Personally, I’m attracted to skinny books, the way they acknowledge the limitations on my time, my immersion in a culture dominated by 30-, 60-, and 90-minute story times. And the way they whisper “poetry” without actually saying the word. These benefits accompany Heidi Greco’s 120-page novella, Shrinking Violets.
In addition to its slimness, the cover of Shrinking Violets is also very attractive. A beautiful photo of a sculpture of a grieving woman entrapped or imprisoned within some sort of cage. That’s the story in a snapshot. The woman is Reggie, the narrator, looking back, in 2011, over the past twenty years of her life as an orange-haired child, a sexually active teenager, a young woman who had a few lovers, a single mother, a disappointed bride, a bored wife. Reggie, a cashier in Safeway, is an avid “doer” of crossword puzzles and a woman afflicted with nightmares.
The term “shrinking violet” is an English idiom used to imply “shyness” in a child, usually a girl. Greco’s novella gives voice to the shy and the voiceless, to children and other victims. Reggie is a wage slave, alone and isolated, whose only meaningful relationship is with her young son, Nicky. Work is not fulfilling, offering limited opportunities to interact even with co-workers. But it is “safe” and the paycheque provides shelter. Yet as a mother, Reggie fears that she is not providing enough for her son. A dog. A house with a yard so they can get a dog. A father figure in his life. The pressures of guilt and feelings of inadequacy influence her decisions, compromised by the desire to do what is perceived to be best for the children, what society expects, for the security of a house and home. Reggie marries a man she knows is “not quite right” for her because he fills those other absences in her son’s life.
Shrinking Violets is a remarkable telling of an unremarkable protagonist’s disturbing story. The writer’s challenge is to be able to communicate to readers things that Reggie the narrator may not fully comprehend herself. Greco accomplishes this task by her skillful use of suspense and her mastery of style. Her poetic use of diction adds to the reader’s apprehensions. “Shrinking violets” references a child’s mis-hearing of “violence” as “violets” (73). The husband’s name, “Harmon,” makes us wonder; does it allude to “harmony” or “harm”? The crossword puzzles and the nightmares intertwine until we begin to recognize that the dreams are sending enigmatic clues: blindness, sexualized children, missing out on life, deformity, damage, dead babies. Reggie’s subconscious is trying to communicate, to make known what is sensed but not admitted. Thus Shrinking Violets is also about how we are to determine whether something is simply an annoyance or truly a warning sign, and about the carelessness with which we listen or do not listen to our intuition and our dreams.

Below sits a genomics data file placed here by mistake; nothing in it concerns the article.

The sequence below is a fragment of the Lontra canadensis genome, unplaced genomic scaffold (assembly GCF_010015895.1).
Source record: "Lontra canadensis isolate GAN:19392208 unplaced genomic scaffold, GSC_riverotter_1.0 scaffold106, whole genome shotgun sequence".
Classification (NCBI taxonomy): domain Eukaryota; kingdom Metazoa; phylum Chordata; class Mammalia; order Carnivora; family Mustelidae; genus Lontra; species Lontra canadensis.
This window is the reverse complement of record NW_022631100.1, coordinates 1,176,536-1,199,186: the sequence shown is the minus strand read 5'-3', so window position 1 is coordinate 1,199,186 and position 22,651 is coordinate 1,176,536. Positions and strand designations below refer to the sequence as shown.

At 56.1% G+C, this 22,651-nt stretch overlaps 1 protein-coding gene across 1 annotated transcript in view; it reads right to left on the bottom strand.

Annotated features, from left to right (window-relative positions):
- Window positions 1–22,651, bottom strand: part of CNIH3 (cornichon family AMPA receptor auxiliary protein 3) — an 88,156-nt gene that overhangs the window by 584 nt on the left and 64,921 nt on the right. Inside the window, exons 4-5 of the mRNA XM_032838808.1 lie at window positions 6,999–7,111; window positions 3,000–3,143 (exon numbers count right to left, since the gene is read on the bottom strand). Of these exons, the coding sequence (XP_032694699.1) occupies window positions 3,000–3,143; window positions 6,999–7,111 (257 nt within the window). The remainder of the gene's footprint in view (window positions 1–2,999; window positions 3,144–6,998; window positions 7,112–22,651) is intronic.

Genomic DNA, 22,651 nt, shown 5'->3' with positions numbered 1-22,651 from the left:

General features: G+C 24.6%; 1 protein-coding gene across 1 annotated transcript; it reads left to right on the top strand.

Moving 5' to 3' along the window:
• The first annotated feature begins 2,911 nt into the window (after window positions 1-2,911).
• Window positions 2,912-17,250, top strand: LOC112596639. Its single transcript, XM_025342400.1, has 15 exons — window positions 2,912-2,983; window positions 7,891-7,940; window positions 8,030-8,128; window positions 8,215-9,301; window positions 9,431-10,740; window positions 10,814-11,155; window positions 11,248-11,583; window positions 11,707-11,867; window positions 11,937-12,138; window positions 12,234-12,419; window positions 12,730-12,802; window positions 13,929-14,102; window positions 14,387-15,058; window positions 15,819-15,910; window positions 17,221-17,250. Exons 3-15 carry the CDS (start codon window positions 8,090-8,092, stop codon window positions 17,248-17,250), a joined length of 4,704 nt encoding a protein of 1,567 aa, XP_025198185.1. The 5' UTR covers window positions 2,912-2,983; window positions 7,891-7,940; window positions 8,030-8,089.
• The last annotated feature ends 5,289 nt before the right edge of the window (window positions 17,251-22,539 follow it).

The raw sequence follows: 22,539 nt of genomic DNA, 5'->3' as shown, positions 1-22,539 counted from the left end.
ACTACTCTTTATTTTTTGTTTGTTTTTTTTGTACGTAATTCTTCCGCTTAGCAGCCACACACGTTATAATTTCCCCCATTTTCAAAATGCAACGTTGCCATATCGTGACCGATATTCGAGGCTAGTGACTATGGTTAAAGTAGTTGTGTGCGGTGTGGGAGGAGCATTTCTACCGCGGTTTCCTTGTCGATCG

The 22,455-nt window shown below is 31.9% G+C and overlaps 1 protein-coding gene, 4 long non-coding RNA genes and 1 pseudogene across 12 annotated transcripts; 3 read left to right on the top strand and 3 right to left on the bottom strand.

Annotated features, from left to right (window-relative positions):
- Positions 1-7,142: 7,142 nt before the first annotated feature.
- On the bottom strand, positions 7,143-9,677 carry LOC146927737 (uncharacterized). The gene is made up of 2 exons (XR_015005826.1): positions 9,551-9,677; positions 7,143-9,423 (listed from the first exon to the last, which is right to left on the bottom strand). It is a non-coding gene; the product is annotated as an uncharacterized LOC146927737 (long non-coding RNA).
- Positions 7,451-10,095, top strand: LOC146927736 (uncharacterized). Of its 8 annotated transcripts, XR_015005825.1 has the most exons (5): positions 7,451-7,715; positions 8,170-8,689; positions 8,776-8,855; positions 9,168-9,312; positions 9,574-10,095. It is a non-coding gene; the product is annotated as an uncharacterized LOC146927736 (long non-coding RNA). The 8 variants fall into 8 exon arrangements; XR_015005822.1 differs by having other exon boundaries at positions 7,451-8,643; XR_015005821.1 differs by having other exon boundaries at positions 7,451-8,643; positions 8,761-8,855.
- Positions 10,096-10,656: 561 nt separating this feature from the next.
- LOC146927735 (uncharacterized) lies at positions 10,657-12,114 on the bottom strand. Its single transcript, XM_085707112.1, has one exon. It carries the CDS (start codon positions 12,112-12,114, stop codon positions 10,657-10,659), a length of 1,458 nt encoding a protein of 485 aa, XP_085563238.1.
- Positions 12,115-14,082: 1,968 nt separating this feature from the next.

Shrinking Violets was co-winner of the 2011 Ken Klonsky novella contest. It should be mentioned that if this novella were a television show or a movie, it would warrant an R rating and a viewer/ parental advisory for language, explicit sex, and violence. Yet these issues too are part of the problem. The privacy of intimate relationships and unvoiced social expectations are part of the set-up, putting Reggie into the position she is in. Since the story, told in a straightforward way, is depressing and disturbing, the beauty of the novella is in the art, the style, the poetic language Greco uses to describe a life recalled, and a beautiful mother/child relationship, in images of “angel wings” (103), of blood and snow (116).
Shrinking Violets is a brave novel that celebrates the duty of artists to speak for those who cannot, whatever their prisons may be; to help the victims, if they cannot escape the cage, at least be able to sing – an ode, a ballad, a lament. p
J.M. Bridgeman writes from BC’s Fraser Valley. [email protected]
by Heidi Greco
Toronto: Quattro Books, 2011, ISBN 978-1-926802-36-7, 120 pp., $16.95 paper.
Reviewed by J.M. Bridgeman